After making his debut in Italy, designer Walter de Silva joined the Volkswagen Group in 2007. He leaves his post in 2015, almost five years ago. But what would have been his trajectory if he had signed the contract that Citroën had offered him to become styling director in 1998?
Walter De’Silva is a man who knows how to associate humility with star status. He reigned for more than eight years over the entire VW Group’s design, but for many, he remains the man behind the revival of Alfa Romeo after joining the Italian brand in 1986 at the request of Rudolf Hruska.
When we met him for LIGNES/auto “paper generation”, he confided to us that he had no regrets about being considered the man for the 156: “I still love this car, which remains a wonderful memory. It is one of the two most beautiful cars I have ever designed with the Audi A5. The latter is more sophisticated, probably because I had more experience when I designed it. I have loved and will love Alfa Romeo all my life, for whom I worked for 12 years.“
Work, according to Walter de’Silva, is first of all… drawing! He admits to having filled hundreds of drawing books with “at least 8,000 drawing plates! I’m a designer first and foremost! I started in 1972 at Fiat, and I’ve always drawn. I take my sheets and I go and talk, listen to the radio while I draw. Drawing is happiness, it’s my language. It’s with it that I communicate and find my ideas, my passion for this job.“
In 1998, the PSA Group (above, the Citroën styling centre) is looking for a designer to take over the Citroën style then led by Arthur Blakeslee. It turns to this (already) great designer of the automotive world. “I had decided to leave Alfa Romeo and met Robert Peugeot, with whom I had then concluded an agreement to run the Citroën design centre. Obviously, this kind of decision is not easy to make. I wanted to do it because I had to deal with people at Alfa with whom we no longer had a good feeling, we no longer understood each other. But the beauty of this job is that the very next day I found myself with the possibility of a new challenge, a new project.”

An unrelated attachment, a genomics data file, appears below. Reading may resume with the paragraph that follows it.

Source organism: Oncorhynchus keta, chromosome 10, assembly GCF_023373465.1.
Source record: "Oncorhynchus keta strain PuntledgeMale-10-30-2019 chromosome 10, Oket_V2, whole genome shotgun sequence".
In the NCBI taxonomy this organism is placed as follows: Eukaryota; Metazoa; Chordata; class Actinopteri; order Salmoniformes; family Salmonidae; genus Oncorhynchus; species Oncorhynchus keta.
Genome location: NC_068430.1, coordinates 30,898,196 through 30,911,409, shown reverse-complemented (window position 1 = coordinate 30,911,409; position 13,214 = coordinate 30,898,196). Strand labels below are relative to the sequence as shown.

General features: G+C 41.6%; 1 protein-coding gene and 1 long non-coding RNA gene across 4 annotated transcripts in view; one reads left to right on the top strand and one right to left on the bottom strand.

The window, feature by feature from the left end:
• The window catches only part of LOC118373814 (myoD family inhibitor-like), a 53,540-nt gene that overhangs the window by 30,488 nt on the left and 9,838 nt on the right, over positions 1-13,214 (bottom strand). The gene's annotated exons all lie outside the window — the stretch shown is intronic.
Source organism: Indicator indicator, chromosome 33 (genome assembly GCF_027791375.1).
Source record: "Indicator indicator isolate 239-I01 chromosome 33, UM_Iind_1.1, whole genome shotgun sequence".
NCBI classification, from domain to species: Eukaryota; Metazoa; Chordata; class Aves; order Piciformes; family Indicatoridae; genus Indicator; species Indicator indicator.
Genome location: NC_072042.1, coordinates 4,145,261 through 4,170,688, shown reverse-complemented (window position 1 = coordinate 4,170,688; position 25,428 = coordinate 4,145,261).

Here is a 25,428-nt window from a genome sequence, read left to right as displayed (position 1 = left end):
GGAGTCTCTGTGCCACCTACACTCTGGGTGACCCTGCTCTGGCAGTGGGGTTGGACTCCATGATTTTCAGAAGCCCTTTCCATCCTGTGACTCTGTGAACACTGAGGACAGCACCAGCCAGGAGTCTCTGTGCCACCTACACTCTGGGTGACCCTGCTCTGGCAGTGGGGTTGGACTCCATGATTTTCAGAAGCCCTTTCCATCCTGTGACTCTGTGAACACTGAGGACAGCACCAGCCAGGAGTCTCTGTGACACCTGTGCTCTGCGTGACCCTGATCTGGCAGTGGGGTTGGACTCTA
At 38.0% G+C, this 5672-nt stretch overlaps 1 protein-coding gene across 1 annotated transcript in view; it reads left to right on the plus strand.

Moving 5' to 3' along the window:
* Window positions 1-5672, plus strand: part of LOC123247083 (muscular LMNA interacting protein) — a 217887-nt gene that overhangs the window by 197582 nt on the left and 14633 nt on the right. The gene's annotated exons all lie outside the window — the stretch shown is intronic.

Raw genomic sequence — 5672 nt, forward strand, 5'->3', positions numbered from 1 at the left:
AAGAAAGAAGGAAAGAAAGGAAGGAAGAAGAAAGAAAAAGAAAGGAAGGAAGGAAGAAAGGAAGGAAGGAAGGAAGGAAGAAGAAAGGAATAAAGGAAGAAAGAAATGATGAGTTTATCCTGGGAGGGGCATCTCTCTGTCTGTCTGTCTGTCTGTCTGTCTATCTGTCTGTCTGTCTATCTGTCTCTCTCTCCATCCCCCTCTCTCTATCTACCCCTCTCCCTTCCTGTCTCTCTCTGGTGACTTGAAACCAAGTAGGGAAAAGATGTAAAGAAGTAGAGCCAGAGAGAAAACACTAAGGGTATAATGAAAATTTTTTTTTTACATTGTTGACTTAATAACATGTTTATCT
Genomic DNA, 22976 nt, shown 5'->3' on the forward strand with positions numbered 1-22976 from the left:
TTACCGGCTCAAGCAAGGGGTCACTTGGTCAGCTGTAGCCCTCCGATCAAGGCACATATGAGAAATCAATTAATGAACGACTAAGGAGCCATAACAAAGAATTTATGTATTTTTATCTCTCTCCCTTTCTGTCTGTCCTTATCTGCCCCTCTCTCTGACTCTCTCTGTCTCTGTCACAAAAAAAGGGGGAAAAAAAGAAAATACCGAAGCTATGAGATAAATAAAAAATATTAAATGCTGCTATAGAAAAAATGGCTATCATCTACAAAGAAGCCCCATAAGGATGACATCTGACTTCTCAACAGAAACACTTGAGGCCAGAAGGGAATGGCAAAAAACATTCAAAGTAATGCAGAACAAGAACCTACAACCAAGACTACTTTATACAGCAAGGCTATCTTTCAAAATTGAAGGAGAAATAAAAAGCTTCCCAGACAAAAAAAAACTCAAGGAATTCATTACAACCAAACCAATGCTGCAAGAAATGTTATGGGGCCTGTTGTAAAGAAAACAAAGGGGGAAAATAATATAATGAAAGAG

“But at the same time I had contact with Mr. Harmut Warkuss – then head of VW design – and indeed, I must say I’ve changed my mind…” A change of direction due not to Warkuss, but to Ferdinand Piëch who obviously found other arguments than those of Robert Peugeot. “I also met Mr Piëch, and he said some words that impressed me! I went home and decided to join the VW group rather than Citroën. I joined Seat, without knowing what was going to happen next. I felt a very special confidence around me, and that was enough to change my decision.“
After Seat and Audi, Walter de Silva takes over as head of design for the Volkswagen Group. He succeeds Murat Günak – above – (https://www.csa.com.tr/language/en/murat-gunak/), who was with VW from 2004 to 2007. Murat Günak is a former designer… Peugeot! At the time, Walter de Silva confided to us that “Murat Gunak’s vision did not correspond to mine, but that’s normal. The fundamental difference is that he was at the same time head of design for the group, and also for the VW Design brand, whereas I wanted a head of design for the Volkswagen brand, so I was much freer to work on the conceptual part, the development phase. This allowed me to be a little bit away from the day-to-day problems.“
In 1998, when Walter de Silva turned down the position of Citroën’s styling director, Robert Peugeot resumed his mission to find the perfect designer for the role. As we know, the story goes that a beautiful meeting with Jean-Pierre Ploué (above), then at Ford, finally came to fruition. We know the trajectory of the French designer, who is now in charge of PSA Group design. But by the way, what has become of Walter de Silva?
At 69 years old, the Italian designer is today CEO of the high-end women’s footwear brand WALTERDESILVASHOES, a brand created with his wife Emmanuelle. This company is the culmination of a (almost) hidden dream! Discover the official website here: https://www.walterdesilva.com